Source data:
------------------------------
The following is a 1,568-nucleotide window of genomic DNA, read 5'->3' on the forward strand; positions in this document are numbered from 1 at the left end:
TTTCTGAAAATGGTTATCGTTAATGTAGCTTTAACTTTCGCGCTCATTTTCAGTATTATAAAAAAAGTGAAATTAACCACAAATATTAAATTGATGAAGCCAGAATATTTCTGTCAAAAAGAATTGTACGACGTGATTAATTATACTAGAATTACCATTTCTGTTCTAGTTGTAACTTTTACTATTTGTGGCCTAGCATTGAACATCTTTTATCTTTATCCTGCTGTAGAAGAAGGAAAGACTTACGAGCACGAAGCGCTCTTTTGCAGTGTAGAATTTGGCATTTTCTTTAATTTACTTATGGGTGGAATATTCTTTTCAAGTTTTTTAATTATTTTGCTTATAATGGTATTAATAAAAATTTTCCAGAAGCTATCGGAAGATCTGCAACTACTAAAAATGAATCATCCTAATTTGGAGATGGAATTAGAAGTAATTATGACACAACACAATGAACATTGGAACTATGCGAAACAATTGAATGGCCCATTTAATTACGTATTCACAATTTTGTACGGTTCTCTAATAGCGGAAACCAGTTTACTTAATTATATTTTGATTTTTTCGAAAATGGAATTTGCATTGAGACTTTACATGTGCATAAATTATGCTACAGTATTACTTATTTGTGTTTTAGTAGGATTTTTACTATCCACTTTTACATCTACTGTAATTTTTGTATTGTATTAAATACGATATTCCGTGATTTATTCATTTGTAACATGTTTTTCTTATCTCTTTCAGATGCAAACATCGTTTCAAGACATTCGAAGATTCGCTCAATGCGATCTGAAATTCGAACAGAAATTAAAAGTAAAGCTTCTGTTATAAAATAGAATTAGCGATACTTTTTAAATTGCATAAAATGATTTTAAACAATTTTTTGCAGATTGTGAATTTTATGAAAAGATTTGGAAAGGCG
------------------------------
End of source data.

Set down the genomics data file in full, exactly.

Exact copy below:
The following is a 1,568-nucleotide window of genomic DNA, read 5'->3' on the forward strand; positions in this document are numbered from 1 at the left end:
TTTCTGAAAATGGTTATCGTTAATGTAGCTTTAACTTTCGCGCTCATTTTCAGTATTATAAAAAAAGTGAAATTAACCACAAATATTAAATTGATGAAGCCAGAATATTTCTGTCAAAAAGAATTGTACGACGTGATTAATTATACTAGAATTACCATTTCTGTTCTAGTTGTAACTTTTACTATTTGTGGCCTAGCATTGAACATCTTTTATCTTTATCCTGCTGTAGAAGAAGGAAAGACTTACGAGCACGAAGCGCTCTTTTGCAGTGTAGAATTTGGCATTTTCTTTAATTTACTTATGGGTGGAATATTCTTTTCAAGTTTTTTAATTATTTTGCTTATAATGGTATTAATAAAAATTTTCCAGAAGCTATCGGAAGATCTGCAACTACTAAAAATGAATCATCCTAATTTGGAGATGGAATTAGAAGTAATTATGACACAACACAATGAACATTGGAACTATGCGAAACAATTGAATGGCCCATTTAATTACGTATTCACAATTTTGTACGGTTCTCTAATAGCGGAAACCAGTTTACTTAATTATATTTTGATTTTTTCGAAAATGGAATTTGCATTGAGACTTTACATGTGCATAAATTATGCTACAGTATTACTTATTTGTGTTTTAGTAGGATTTTTACTATCCACTTTTACATCTACTGTAATTTTTGTATTGTATTAAATACGATATTCCGTGATTTATTCATTTGTAACATGTTTTTCTTATCTCTTTCAGATGCAAACATCGTTTCAAGACATTCGAAGATTCGCTCAATGCGATCTGAAATTCGAACAGAAATTAAAAGTAAAGCTTCTGTTATAAAATAGAATTAGCGATACTTTTTAAATTGCATAAAATGATTTTAAACAATTTTTTGCAGATTGTGAATTTTATGAAAAGATTTGGAAAGGCG